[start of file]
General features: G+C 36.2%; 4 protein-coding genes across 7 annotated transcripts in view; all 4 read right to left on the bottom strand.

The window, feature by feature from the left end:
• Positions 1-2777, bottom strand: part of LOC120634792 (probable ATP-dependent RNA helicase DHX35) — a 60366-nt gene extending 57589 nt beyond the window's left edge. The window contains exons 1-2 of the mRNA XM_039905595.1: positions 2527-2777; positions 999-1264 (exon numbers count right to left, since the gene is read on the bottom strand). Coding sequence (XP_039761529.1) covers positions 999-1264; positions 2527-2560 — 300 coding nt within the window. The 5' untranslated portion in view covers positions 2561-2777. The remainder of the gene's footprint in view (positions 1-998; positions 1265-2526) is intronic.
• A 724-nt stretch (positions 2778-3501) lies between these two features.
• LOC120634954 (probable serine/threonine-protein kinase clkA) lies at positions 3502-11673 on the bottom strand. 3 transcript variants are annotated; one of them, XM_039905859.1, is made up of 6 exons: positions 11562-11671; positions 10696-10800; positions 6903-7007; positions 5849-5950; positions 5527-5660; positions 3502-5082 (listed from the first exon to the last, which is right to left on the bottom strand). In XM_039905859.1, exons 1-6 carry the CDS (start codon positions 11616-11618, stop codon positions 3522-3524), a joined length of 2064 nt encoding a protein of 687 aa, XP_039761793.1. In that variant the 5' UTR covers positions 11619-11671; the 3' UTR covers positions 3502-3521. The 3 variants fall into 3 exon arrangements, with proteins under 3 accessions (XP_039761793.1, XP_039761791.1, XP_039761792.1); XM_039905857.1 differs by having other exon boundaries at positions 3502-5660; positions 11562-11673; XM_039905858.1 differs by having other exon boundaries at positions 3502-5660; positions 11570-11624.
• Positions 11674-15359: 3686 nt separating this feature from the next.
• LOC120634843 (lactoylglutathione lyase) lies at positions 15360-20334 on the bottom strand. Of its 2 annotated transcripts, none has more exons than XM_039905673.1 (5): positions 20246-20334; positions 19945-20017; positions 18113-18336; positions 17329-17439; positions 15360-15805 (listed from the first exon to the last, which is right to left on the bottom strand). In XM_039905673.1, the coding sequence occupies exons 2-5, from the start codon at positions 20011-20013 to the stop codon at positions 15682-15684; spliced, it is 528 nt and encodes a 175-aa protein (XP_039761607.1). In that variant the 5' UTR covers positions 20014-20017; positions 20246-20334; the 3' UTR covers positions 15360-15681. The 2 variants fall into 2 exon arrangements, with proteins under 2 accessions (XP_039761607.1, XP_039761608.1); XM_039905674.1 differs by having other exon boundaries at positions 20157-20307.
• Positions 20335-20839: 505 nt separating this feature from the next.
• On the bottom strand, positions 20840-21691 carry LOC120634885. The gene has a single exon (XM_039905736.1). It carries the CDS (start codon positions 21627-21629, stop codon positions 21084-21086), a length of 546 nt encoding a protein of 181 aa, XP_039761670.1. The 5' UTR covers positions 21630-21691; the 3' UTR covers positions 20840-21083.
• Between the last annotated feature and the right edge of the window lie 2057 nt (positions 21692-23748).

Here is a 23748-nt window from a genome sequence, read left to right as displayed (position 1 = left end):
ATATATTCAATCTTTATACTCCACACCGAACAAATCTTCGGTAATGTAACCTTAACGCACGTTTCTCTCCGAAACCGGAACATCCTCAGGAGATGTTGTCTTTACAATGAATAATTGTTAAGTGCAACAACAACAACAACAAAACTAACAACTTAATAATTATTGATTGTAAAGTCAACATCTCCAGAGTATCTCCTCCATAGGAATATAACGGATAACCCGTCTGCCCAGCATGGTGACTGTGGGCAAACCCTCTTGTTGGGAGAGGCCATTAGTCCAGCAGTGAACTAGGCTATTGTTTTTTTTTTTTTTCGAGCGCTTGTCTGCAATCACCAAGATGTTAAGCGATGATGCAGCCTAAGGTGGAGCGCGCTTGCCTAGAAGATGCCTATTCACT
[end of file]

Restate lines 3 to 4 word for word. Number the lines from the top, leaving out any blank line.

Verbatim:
• Positions 1-2777, bottom strand: part of LOC120634792 (probable ATP-dependent RNA helicase DHX35) — a 60366-nt gene extending 57589 nt beyond the window's left edge. The window contains exons 1-2 of the mRNA XM_039905595.1: positions 2527-2777; positions 999-1264 (exon numbers count right to left, since the gene is read on the bottom strand). Coding sequence (XP_039761529.1) covers positions 999-1264; positions 2527-2560 — 300 coding nt within the window. The 5' untranslated portion in view covers positions 2561-2777. The remainder of the gene's footprint in view (positions 1-998; positions 1265-2526) is intronic.
• A 724-nt stretch (positions 2778-3501) lies between these two features.